Today, he lives independently, drives, dates and plays wheelchair rugby and basketball, and is studying chemical and biomolecular engineering at the UCLA Samueli School of Engineering, where he is also a graduate student researcher. He is also a Eugene V. Cota-Robles Fellow, an honor given to selected graduate students who plan to pursue a career in teaching at the college level and research.

Mackenzie Clay on Bruin Walk
Courtesy Mackenzie Clay
Mackenzie Clay on Bruin Walk

Clay works in the lab of UCLA professor Harold Monbouquette performing mathematical computer modeling to determine the optimum thickness of coatings to be applied to brain sensor electrodes that monitor the concentration of specific neurotransmitters over time.

His research interests have more recently expanded into neuroscience, a topic he finds fascinating because it’s focused on the brain and how people think, and explores the neurological signals that travel along the spinal cord.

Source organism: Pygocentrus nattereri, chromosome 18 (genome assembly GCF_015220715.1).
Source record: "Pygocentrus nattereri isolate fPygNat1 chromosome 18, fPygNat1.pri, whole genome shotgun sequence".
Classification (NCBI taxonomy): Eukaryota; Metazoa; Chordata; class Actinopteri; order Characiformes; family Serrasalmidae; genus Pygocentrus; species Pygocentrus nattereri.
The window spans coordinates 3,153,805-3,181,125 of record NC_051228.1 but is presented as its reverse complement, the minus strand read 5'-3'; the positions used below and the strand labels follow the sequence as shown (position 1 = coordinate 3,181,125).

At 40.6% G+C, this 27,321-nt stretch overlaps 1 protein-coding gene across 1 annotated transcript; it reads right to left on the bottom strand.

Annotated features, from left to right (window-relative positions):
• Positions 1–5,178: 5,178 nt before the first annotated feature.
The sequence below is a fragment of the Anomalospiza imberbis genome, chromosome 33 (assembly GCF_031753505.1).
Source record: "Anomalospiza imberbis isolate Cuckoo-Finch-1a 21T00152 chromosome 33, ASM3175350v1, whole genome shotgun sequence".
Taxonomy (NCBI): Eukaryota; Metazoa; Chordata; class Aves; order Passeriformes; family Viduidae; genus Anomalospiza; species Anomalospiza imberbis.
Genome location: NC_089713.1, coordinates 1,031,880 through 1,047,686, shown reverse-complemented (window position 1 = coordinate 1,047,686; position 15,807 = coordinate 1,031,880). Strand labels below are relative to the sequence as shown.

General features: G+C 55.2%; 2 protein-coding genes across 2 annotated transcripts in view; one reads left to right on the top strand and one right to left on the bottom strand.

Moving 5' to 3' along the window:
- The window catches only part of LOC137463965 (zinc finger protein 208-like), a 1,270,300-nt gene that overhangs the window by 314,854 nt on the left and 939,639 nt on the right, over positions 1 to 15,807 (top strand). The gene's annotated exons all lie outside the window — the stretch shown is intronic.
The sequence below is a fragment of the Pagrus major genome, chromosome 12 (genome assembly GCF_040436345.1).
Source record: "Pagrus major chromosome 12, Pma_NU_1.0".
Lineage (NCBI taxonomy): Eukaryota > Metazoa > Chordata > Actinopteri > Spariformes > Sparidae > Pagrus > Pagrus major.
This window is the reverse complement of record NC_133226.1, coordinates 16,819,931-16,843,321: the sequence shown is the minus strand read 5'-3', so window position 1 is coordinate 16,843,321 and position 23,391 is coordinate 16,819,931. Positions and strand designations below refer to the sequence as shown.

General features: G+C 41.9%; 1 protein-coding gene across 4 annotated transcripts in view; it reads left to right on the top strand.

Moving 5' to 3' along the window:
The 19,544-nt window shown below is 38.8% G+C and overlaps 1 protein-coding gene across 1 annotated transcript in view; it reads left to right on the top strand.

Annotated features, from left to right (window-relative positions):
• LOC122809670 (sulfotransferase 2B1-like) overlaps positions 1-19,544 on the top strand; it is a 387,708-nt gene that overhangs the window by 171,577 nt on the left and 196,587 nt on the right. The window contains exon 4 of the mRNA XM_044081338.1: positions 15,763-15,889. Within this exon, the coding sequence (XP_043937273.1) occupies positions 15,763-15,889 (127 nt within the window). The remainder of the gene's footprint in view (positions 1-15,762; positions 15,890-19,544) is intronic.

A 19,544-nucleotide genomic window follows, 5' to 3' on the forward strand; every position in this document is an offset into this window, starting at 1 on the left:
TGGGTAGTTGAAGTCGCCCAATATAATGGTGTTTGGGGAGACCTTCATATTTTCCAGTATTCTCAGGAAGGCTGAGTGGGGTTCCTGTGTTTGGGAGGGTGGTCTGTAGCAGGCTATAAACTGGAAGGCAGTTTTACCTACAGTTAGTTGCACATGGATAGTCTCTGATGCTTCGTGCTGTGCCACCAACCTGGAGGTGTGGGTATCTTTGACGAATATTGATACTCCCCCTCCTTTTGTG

“It’s all super interesting,” he said. “I want to become a professor, and that will involve doing my own research, so it would be cool to move into that.”

Clay is one of seven Bruins who will be honored by the UCLA Healthy Campus Initiative and inducted into the new UCLA Eudaimonia Society. The event honors those who demonstrate eudaimonia — a word coined by Aristotle to describe the enduring happiness that comes from living a life with purpose and meaning. It will be held from 5:30 p.m. to 7:30 p.m. on April 24 in the Pavilion Club in Pauley Pavilion.

Recipients were also selected based on qualities such as their impact on UCLA, resilience, generosity, determination, personal sacrifice, selflessness and dedication to the common good, and how they inspire others.

Clay was nominated by senior statistics major Carolanne Link, who met him last fall while waiting for the campus accessibility van to pick her up near the Math Sciences building. A wheelchair user who lives with cerebral palsy, Link said she noticed Clay almost immediately as he made his way past her.